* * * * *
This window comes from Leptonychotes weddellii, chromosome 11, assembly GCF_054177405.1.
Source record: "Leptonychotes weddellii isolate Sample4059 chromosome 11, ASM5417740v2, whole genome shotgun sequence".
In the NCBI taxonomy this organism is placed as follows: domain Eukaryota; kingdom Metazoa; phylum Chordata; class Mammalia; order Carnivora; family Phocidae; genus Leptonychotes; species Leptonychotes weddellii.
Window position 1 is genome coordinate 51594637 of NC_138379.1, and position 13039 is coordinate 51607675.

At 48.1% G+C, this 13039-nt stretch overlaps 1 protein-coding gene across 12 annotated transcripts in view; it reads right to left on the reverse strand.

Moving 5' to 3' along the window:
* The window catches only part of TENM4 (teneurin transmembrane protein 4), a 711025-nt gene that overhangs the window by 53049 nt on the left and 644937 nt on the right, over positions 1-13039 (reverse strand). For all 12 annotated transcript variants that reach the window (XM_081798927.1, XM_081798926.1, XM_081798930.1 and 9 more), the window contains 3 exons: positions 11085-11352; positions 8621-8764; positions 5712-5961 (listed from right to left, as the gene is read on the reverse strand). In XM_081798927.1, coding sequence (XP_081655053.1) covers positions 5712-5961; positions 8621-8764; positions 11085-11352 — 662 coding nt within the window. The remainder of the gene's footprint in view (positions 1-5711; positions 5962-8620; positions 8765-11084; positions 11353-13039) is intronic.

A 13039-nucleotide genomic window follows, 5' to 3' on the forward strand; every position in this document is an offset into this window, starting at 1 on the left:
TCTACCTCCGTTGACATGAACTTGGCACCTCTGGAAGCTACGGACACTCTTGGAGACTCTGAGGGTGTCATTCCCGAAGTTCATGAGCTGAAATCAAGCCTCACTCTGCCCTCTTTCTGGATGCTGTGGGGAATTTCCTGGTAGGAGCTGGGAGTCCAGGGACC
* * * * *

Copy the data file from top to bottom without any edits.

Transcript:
This window comes from Leptonychotes weddellii, chromosome 11, assembly GCF_054177405.1.
Source record: "Leptonychotes weddellii isolate Sample4059 chromosome 11, ASM5417740v2, whole genome shotgun sequence".
In the NCBI taxonomy this organism is placed as follows: domain Eukaryota; kingdom Metazoa; phylum Chordata; class Mammalia; order Carnivora; family Phocidae; genus Leptonychotes; species Leptonychotes weddellii.
Window position 1 is genome coordinate 51594637 of NC_138379.1, and position 13039 is coordinate 51607675.

At 48.1% G+C, this 13039-nt stretch overlaps 1 protein-coding gene across 12 annotated transcripts in view; it reads right to left on the reverse strand.

Moving 5' to 3' along the window:
* The window catches only part of TENM4 (teneurin transmembrane protein 4), a 711025-nt gene that overhangs the window by 53049 nt on the left and 644937 nt on the right, over positions 1-13039 (reverse strand). For all 12 annotated transcript variants that reach the window (XM_081798927.1, XM_081798926.1, XM_081798930.1 and 9 more), the window contains 3 exons: positions 11085-11352; positions 8621-8764; positions 5712-5961 (listed from right to left, as the gene is read on the reverse strand). In XM_081798927.1, coding sequence (XP_081655053.1) covers positions 5712-5961; positions 8621-8764; positions 11085-11352 — 662 coding nt within the window. The remainder of the gene's footprint in view (positions 1-5711; positions 5962-8620; positions 8765-11084; positions 11353-13039) is intronic.

A 13039-nucleotide genomic window follows, 5' to 3' on the forward strand; every position in this document is an offset into this window, starting at 1 on the left:
TCTACCTCCGTTGACATGAACTTGGCACCTCTGGAAGCTACGGACACTCTTGGAGACTCTGAGGGTGTCATTCCCGAAGTTCATGAGCTGAAATCAAGCCTCACTCTGCCCTCTTTCTGGATGCTGTGGGGAATTTCCTGGTAGGAGCTGGGAGTCCAGGGACC